Aarón was wild about hunting and, as a capricious boy, he wanted to have his own wildlife reserve. From India, he brought Chital deer, considered the most beautiful in the world, and from the Caucuses he brought wild boar, which much later were declared a plague throughout the country. At the beginning of the past century the concept of ecological balance did not exist, so he had no problem introducing exotic species into the country. The young aristocrat commissioned the famous landscape architect Hermann Bötrich to design a distinctly English-style park to cover more than 615 acres. He brought hundreds of species of trees from parts of Europe, Asia and Australia that were on the same lines of latitude as Uruguay and shared climatic characteristics. Among the imported species were oaks, cork trees, Chilean pine, bald cypresses, Japanese maples, and more than sixty types of Eucalyptus. The planners had the good sense or the oversight to leave spaces for native plants: the colorful coastal mountain area on the shores of the San Juan is covered with ceibos, canelones, mataojos, coronillas, myrtle, and many others. Such great variety makes the park an important arboretum.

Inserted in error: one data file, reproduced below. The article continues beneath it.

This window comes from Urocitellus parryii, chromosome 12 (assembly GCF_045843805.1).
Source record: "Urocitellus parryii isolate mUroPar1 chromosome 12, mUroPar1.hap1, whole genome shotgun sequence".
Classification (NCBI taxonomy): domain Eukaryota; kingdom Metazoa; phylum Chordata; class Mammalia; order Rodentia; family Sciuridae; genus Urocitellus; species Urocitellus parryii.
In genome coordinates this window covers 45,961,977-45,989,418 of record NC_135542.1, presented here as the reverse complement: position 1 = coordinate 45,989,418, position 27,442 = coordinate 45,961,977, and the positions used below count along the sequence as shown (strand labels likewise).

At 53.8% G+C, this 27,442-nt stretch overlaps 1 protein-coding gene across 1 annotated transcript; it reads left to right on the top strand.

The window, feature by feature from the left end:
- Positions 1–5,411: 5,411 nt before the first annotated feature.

The young Argentine with Anglophilic tastes built a chapel and a beautiful home, combining Tudor and Norman styles, next to the steep river banks that rise more than thirty feet over the narrow, sandy beach of the Río de la Plata, which grows when it is uncovered at low tide. There, the house sits protected from the floods that bring winds from the southeast. The residence and the entire coast of the estate along the Río de la Plata offer views of the skyscrapers of Buenos Aires, just thirty-four miles away as the crow flies.